What is the difference between browser and protocol automation? Guest flooder Leandro Melendez, aka Señor Performo, discusses the advantages and disadvantages of each one, especially with regard to load testing.
Nicole: Hi everyone, Nicole van der Hoeven here again back with another Ask a Flooder, and this week I've invited a guest flooder to come and answer a performance-related question. Please welcome our amigo Leandro, or you might know him as Señor Performo. ¡Bienvenido, Leandro!
Leandro: Hello, Nicole, and hello, Flood amigos! First of all, thank you for inviting me here and letting me share some knowledge and silliness on your video series. As you know, I like to clarify basic topics on which I see confusion here and there, trying to help all of you amigos to understand with those simple examples. And for the ones that know the concept very well, maybe they can use the examples to explain those topics to their management and friends.
So, the topic today is the difference between protocol-based automations and browser-based automations. In other words, Browser vs. Protocol! Those two automations are very different types, especially in the world of performance and load testing. Remember, performance and load testing are not the same thing; they are different. Beware!
Now, let's move on to definitions. In official terms, browser-based testing is an automation that instantiates an actual browser, and actually clicks, types, and scrolls on the application's UI. In other words, browser automation almost physically does those clicks, typing, and scrolling. Actually, some automations even physically do those actions. Most of these actions generate messages that are sent to the central sever, making it work to send a response or the reaction back to the user.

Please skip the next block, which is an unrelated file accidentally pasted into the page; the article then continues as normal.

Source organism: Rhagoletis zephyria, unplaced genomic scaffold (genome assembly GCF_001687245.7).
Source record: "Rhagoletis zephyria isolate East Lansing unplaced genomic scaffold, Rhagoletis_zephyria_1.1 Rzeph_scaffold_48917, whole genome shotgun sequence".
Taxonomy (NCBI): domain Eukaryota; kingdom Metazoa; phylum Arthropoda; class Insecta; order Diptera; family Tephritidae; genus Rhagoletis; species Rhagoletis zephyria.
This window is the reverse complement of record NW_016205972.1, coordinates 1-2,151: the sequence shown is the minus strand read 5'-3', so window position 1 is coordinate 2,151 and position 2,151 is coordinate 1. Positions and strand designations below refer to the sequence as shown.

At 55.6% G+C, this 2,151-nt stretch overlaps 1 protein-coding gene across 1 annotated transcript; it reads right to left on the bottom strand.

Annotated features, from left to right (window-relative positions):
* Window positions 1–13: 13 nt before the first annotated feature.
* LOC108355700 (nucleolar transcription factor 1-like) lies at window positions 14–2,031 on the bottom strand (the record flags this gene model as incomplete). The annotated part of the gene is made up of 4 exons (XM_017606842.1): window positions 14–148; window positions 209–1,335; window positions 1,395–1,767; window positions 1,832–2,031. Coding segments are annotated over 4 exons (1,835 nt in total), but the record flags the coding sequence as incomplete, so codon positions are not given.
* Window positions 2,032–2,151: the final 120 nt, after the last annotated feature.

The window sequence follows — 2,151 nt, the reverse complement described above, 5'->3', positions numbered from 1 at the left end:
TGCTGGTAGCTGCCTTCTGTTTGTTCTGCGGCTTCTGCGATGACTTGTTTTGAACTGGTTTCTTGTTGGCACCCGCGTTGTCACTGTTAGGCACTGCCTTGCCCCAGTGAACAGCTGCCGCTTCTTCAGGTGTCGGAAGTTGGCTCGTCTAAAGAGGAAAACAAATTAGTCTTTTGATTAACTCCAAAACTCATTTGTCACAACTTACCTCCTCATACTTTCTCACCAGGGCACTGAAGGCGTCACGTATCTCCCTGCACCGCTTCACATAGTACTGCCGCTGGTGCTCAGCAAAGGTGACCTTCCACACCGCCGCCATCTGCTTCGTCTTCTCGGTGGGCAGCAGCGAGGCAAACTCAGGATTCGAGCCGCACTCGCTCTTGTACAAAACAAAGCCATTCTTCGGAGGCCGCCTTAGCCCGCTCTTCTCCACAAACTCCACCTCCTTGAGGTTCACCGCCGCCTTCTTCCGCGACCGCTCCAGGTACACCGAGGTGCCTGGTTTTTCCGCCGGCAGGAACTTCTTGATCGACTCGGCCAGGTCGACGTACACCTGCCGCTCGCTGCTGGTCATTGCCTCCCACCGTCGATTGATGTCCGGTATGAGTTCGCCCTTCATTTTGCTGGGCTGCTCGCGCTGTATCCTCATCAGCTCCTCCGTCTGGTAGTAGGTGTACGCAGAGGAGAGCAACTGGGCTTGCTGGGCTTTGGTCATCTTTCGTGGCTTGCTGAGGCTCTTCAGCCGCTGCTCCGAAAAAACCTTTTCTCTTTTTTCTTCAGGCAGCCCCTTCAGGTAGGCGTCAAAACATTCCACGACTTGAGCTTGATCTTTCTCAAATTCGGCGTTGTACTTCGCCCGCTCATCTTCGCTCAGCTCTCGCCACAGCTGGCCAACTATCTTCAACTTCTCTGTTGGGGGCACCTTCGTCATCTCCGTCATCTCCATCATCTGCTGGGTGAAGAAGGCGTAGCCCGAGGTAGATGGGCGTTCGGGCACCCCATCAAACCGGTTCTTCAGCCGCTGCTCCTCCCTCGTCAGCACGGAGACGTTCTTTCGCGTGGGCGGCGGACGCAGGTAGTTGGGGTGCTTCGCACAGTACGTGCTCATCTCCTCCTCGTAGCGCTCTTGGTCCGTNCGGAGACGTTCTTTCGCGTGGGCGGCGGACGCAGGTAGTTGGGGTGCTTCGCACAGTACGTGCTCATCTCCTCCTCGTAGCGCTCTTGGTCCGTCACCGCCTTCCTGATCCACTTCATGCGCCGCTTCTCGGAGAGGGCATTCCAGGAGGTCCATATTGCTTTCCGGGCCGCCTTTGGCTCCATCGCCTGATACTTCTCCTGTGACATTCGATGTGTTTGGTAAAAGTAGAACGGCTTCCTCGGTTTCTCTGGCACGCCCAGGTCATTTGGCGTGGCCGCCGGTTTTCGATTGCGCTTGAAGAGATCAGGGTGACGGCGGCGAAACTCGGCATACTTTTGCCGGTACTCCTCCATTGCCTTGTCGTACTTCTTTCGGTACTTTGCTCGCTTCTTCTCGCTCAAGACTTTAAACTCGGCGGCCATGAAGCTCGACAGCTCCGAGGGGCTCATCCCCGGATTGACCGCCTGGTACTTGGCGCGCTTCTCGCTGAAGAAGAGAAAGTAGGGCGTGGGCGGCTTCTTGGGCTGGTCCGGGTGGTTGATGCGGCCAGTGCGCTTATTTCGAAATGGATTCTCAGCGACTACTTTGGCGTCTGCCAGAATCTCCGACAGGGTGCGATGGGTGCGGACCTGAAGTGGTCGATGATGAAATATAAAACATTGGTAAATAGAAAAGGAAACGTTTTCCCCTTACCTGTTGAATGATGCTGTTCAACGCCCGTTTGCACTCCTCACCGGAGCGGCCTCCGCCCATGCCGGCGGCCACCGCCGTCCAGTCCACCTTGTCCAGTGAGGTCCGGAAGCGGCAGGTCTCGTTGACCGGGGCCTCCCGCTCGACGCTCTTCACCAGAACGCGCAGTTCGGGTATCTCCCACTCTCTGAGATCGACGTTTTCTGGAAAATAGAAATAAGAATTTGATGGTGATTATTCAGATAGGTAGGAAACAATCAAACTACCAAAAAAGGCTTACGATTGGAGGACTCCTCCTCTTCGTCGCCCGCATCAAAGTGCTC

But on the other hand, protocol automation doesn't deal with those buttons, input fields, or scrolls. Protcol automation focuses on the messages that the buttons generate and send to the server. They work by caching those messages, analyzing them, and forging new ones that look so similar to the server that it should not be able to tell the difference.
By now, you may be asking yourselves why there are two different types of automations, and what are the differences. Well, there are more types, but for now, I will just talk about those two, which are the most common ones. To make it easier to understand, I will give you an example or an analogy that I hope will help you better to explain each in detail.
Imagine a fast food restaurant - any of them: the clown's gold arches burgers, the colonel's chicken, the board game pizza, or any of those restaurants that take your order at the cashier and deliver your order afterwards. You probably don't know this, but the way that these restaurants work is with many cashiers using POS, which means Points of Sales. Those POS send those orders through a wire (or wireless) to a printer back in the kitchen, where the server or the cook gets a ticket, takes the order, and prepares your food. Once he is done preparing it, he sends it back to the cashier, who hands it back to you.